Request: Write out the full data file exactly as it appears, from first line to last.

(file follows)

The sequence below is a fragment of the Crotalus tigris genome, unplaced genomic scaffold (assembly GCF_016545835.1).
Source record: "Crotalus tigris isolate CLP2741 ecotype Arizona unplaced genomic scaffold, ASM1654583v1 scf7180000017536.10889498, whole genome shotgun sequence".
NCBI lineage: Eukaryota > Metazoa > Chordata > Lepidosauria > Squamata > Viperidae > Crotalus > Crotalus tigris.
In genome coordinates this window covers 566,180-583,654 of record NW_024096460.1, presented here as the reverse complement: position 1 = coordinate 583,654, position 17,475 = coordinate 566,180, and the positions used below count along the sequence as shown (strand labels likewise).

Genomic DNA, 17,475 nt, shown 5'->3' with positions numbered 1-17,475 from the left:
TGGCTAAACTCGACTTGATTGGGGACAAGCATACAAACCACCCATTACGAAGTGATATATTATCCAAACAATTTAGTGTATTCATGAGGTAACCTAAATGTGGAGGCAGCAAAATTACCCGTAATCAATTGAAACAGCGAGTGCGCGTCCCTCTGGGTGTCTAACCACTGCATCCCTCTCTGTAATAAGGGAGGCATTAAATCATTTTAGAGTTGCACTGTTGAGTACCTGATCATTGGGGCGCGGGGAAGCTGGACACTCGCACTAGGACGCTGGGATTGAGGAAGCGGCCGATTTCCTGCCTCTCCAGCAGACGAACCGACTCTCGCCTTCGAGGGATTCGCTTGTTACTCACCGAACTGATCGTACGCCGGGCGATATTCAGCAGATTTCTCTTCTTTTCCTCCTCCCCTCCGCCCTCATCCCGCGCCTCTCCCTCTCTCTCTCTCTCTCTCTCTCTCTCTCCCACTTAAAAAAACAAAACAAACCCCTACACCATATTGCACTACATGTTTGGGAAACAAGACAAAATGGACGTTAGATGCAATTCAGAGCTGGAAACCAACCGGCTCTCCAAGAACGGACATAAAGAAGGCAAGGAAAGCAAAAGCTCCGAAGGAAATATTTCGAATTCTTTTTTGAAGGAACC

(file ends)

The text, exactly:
The sequence below is a fragment of the Crotalus tigris genome, unplaced genomic scaffold (assembly GCF_016545835.1).
Source record: "Crotalus tigris isolate CLP2741 ecotype Arizona unplaced genomic scaffold, ASM1654583v1 scf7180000017536.10889498, whole genome shotgun sequence".
NCBI lineage: Eukaryota > Metazoa > Chordata > Lepidosauria > Squamata > Viperidae > Crotalus > Crotalus tigris.
In genome coordinates this window covers 566,180-583,654 of record NW_024096460.1, presented here as the reverse complement: position 1 = coordinate 583,654, position 17,475 = coordinate 566,180, and the positions used below count along the sequence as shown (strand labels likewise).

Genomic DNA, 17,475 nt, shown 5'->3' with positions numbered 1-17,475 from the left:
TGGCTAAACTCGACTTGATTGGGGACAAGCATACAAACCACCCATTACGAAGTGATATATTATCCAAACAATTTAGTGTATTCATGAGGTAACCTAAATGTGGAGGCAGCAAAATTACCCGTAATCAATTGAAACAGCGAGTGCGCGTCCCTCTGGGTGTCTAACCACTGCATCCCTCTCTGTAATAAGGGAGGCATTAAATCATTTTAGAGTTGCACTGTTGAGTACCTGATCATTGGGGCGCGGGGAAGCTGGACACTCGCACTAGGACGCTGGGATTGAGGAAGCGGCCGATTTCCTGCCTCTCCAGCAGACGAACCGACTCTCGCCTTCGAGGGATTCGCTTGTTACTCACCGAACTGATCGTACGCCGGGCGATATTCAGCAGATTTCTCTTCTTTTCCTCCTCCCCTCCGCCCTCATCCCGCGCCTCTCCCTCTCTCTCTCTCTCTCTCTCTCTCTCTCCCACTTAAAAAAACAAAACAAACCCCTACACCATATTGCACTACATGTTTGGGAAACAAGACAAAATGGACGTTAGATGCAATTCAGAGCTGGAAACCAACCGGCTCTCCAAGAACGGACATAAAGAAGGCAAGGAAAGCAAAAGCTCCGAAGGAAATATTTCGAATTCTTTTTTGAAGGAACC